Just an invitation would have been just fine :: VOTD

Stand Up :: Stevie Nicks
From the album, The Wild Heart
directed by  Jeffrey Hornaday

Stand Back is a song by Stevie Nicks from her 1983 album The Wild Heart. It was released as the first single for the album on May 19, 1983, and went to # 5 on the U.S. Billboard Hot 100 and # 2 on the U.S. Top Rock Tracks chart in August of that year. The song still receives substantial airplay to this day.

The song has been a staple in Nicks’ live shows since its pre-album debut at the US Festival in May 1983, and it has also been included in Fleetwood Mac tour set lists since 1987.

The main intro of the song features an Oberheim OB-Xa synthesizer. The synth-bass is played on a Roland Jupiter 8. On the Rock a Little tour, the Oberheim is replaced with a Yamaha DX7. There were two mixes made of the song; the generally more well known album version (4:48) and the edited single version (4:18). Differences between the two are somewhat subtle, but the single mix tends to have more of a “collapsed” or “mono” sound to it and the electronic drum programs are mixed, rather dry and flattened, especially in the song’s intro bars; whereas the drum tracks on the album mix are accentuated by a generous amount of reverb effect and harder compression. Acoustic drums were given a more backseat role on Stand Back. There is a further ‘polished’ version of the track, with crisper percussion and louder foreground synth, featured on Nicks’ 1991 best-of compilation Timespace, remixed by Chris Lord-Alge, and running at 4:59.

In the UK, the single was given Nicks’ first 12-inch release, featuring a different glossy picture sleeve and the inclusion of a third track, Wild Heart (album version), whilst a very limited 12-inch extended DJ promo was released on vinyl in the US in 1983, featuring longer instrumental and vocal sections and clocking in at 7:56.

A 12-inch promotional single was also released to US radio stations in 1983, featuring a full-colour sleeve, but playing the standard 4:48 album version (in mono and stereo) on both sides. The wider grooves, however, allowed for a deeper bass sound.

Stevie Nicks has often told the story of how she wrote the song. She wrote it shortly after she was married to Kim Anderson. The newlyweds were driving up to San Ysidro Ranch in Santa Barbara when Prince’s song Little Red Corvette came on the radio. Nicks started humming along to the melody, especially inspired by the lush synthesizers of the song, and Stand Back was born. They stopped and got a tape recorder and she recorded the demo in the honeymoon suite that night. Later, when Nicks went into the studio to record the song, she called Prince and told him the story of how she wrote the song to his melody. He came to the studio that night and played synthesizers on it, although his contribution is uncredited on the album. Then, she says,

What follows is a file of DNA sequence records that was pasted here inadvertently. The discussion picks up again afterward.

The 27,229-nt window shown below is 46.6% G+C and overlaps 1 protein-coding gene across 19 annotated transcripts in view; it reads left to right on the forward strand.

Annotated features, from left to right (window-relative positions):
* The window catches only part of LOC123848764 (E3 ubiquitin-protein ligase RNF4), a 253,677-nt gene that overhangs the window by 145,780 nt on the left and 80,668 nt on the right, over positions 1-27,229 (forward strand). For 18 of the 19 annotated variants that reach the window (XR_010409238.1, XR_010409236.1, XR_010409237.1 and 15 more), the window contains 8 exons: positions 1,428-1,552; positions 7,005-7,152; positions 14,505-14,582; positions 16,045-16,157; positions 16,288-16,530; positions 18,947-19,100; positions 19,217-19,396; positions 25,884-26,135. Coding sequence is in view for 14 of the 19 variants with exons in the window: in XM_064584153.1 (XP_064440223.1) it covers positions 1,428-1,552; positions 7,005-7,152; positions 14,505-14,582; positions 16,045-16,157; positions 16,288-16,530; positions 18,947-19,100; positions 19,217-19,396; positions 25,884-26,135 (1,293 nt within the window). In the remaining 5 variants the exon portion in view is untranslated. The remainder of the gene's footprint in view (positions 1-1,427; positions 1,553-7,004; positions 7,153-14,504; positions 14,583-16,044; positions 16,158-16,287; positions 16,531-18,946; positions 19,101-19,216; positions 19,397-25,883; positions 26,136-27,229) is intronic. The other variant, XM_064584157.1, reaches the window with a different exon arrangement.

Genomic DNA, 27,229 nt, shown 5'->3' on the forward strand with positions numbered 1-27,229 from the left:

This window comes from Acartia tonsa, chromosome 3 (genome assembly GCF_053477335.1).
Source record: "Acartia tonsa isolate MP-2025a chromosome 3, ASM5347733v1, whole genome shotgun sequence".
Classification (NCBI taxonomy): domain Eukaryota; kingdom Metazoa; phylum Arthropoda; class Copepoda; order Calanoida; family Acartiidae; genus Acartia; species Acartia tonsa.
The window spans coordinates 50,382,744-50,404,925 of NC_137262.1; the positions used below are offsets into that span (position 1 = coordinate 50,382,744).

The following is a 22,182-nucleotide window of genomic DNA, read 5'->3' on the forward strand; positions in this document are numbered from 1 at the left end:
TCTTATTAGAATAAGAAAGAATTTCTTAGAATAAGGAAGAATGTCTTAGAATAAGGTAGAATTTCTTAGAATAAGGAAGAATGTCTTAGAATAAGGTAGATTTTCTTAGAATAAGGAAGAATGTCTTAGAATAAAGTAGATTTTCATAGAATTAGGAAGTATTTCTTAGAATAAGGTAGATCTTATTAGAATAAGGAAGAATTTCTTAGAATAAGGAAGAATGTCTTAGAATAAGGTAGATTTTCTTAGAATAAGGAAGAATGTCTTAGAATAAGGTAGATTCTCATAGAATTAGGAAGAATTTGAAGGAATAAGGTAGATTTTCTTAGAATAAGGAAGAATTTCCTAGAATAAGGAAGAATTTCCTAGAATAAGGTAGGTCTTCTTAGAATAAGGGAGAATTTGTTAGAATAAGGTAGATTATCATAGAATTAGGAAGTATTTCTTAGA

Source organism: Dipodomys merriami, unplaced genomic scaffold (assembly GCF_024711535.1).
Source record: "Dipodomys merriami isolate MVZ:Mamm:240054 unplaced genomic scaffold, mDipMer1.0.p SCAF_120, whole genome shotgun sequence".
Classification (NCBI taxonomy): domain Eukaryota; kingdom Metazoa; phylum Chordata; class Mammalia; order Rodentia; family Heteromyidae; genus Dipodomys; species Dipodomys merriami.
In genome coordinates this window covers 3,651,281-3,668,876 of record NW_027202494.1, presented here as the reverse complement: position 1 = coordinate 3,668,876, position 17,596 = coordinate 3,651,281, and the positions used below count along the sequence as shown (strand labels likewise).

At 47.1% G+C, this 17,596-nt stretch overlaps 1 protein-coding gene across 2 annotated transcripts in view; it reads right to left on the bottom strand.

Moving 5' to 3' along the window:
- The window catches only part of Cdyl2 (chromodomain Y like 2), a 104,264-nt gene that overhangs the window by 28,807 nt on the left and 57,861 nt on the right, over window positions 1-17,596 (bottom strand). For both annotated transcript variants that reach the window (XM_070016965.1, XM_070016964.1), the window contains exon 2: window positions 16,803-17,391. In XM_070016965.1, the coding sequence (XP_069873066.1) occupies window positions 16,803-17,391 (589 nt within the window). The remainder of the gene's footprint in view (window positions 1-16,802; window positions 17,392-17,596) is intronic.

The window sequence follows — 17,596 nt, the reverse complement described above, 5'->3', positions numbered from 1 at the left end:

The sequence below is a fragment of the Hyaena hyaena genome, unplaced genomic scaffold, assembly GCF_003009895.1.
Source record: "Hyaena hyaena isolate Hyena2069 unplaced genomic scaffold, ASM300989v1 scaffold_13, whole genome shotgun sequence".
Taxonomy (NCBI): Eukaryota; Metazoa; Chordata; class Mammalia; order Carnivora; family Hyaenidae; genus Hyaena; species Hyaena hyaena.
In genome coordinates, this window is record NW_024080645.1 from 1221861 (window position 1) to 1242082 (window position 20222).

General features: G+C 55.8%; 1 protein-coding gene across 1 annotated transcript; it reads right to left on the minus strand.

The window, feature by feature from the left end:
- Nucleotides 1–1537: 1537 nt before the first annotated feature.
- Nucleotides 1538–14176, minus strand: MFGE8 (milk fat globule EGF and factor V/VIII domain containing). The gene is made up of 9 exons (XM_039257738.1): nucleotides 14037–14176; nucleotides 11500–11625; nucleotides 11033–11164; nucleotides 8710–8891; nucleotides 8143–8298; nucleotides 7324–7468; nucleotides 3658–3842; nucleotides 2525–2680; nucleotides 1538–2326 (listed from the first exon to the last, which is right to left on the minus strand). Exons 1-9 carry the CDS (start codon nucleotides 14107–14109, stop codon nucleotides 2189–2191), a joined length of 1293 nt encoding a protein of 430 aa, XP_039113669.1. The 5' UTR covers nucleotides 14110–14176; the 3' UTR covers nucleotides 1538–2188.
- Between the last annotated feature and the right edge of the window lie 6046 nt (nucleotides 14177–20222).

he just got up and left as if the whole thing happened in a dream.”

According to U.S. Copyright Office records, Prince is officially a co-writer of the song, even though he is only occasionally credited as such.

There are two music video versions.

The first, which was never aired and is referred to as the “Scarlett Version“, was directed by Brian Grant and features Nicks in a very expensive re-creation of aspects of Gone with the Wind. Stevie herself nixed the video—according to Grant, she felt she looked fat. Stevie has been quoted as saying this, at the rejection of the first video:

“It didn’t go with the song at all. It was so bad, it was almost good. I tried to act, which was horrific. We used a house in Beverly Hills that we accidentally set on fire. I almost got killed riding a horse.”

This version can now be found (with Nicks commentary) on the DVD supplement of her 2007 collection Crystal Visions – The Very Best of Stevie Nicks.

The second, or ‘official’, version (see above) was directed by choreographer Jeffrey Hornaday and shows Nicks performing the song in front of a microphone in a dimly lit room surrounded by walls and mirrors made of glass. The emphasis in this version is dance, and interspersed throughout are choreographed sequences of dancers (in a subtle homage to the 1980 film Fame) who join Nicks on the soundstage toward the end.

Editor’s Note: The video to this song (the one seen above) used to play on MTV all the time, and I loved it, and loved Stevie Nicks. I grew up singing Fleetwood Mac songs, my favorites always the ones voiced by Stevie’s dusky and gravelly voice. I used to stand in front of the portable fan in my bedroom, hairbrush microphone in hand, and sing this song, mimicking the video, with my hair blowing back as I sang, too. Sometimes I would use my bedsheet to wear as a makeshift cape, to lift my arms up, the fan blowing it out like wings, while I sang.


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